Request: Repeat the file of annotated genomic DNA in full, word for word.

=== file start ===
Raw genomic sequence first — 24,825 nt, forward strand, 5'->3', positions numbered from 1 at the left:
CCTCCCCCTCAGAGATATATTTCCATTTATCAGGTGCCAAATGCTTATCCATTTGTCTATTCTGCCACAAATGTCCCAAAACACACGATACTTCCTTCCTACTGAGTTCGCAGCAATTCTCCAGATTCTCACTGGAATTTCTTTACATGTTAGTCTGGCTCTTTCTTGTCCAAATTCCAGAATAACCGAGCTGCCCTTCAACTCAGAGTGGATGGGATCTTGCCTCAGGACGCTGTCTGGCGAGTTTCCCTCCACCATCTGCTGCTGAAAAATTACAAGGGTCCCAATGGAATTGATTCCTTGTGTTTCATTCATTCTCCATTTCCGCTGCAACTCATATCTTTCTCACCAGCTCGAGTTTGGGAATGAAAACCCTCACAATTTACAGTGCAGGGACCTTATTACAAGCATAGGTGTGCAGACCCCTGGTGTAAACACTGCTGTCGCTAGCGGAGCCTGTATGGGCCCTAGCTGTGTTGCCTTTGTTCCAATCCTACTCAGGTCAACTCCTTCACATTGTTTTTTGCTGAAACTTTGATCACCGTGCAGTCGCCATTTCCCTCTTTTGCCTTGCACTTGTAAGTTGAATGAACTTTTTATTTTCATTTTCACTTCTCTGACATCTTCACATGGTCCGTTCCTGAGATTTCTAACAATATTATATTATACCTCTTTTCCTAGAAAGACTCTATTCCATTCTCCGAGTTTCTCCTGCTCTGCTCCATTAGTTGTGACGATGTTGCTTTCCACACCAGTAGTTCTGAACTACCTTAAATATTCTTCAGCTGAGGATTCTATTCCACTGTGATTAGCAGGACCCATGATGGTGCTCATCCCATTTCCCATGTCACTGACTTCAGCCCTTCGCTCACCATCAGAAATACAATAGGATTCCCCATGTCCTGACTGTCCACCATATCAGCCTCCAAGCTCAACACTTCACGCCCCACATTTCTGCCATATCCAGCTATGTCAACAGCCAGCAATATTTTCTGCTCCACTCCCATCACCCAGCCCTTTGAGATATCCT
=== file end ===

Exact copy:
Raw genomic sequence first — 24,825 nt, forward strand, 5'->3', positions numbered from 1 at the left:
CCTCCCCCTCAGAGATATATTTCCATTTATCAGGTGCCAAATGCTTATCCATTTGTCTATTCTGCCACAAATGTCCCAAAACACACGATACTTCCTTCCTACTGAGTTCGCAGCAATTCTCCAGATTCTCACTGGAATTTCTTTACATGTTAGTCTGGCTCTTTCTTGTCCAAATTCCAGAATAACCGAGCTGCCCTTCAACTCAGAGTGGATGGGATCTTGCCTCAGGACGCTGTCTGGCGAGTTTCCCTCCACCATCTGCTGCTGAAAAATTACAAGGGTCCCAATGGAATTGATTCCTTGTGTTTCATTCATTCTCCATTTCCGCTGCAACTCATATCTTTCTCACCAGCTCGAGTTTGGGAATGAAAACCCTCACAATTTACAGTGCAGGGACCTTATTACAAGCATAGGTGTGCAGACCCCTGGTGTAAACACTGCTGTCGCTAGCGGAGCCTGTATGGGCCCTAGCTGTGTTGCCTTTGTTCCAATCCTACTCAGGTCAACTCCTTCACATTGTTTTTTGCTGAAACTTTGATCACCGTGCAGTCGCCATTTCCCTCTTTTGCCTTGCACTTGTAAGTTGAATGAACTTTTTATTTTCATTTTCACTTCTCTGACATCTTCACATGGTCCGTTCCTGAGATTTCTAACAATATTATATTATACCTCTTTTCCTAGAAAGACTCTATTCCATTCTCCGAGTTTCTCCTGCTCTGCTCCATTAGTTGTGACGATGTTGCTTTCCACACCAGTAGTTCTGAACTACCTTAAATATTCTTCAGCTGAGGATTCTATTCCACTGTGATTAGCAGGACCCATGATGGTGCTCATCCCATTTCCCATGTCACTGACTTCAGCCCTTCGCTCACCATCAGAAATACAATAGGATTCCCCATGTCCTGACTGTCCACCATATCAGCCTCCAAGCTCAACACTTCACGCCCCACATTTCTGCCATATCCAGCTATGTCAACAGCCAGCAATATTTTCTGCTCCACTCCCATCACCCAGCCCTTTGAGATATCCT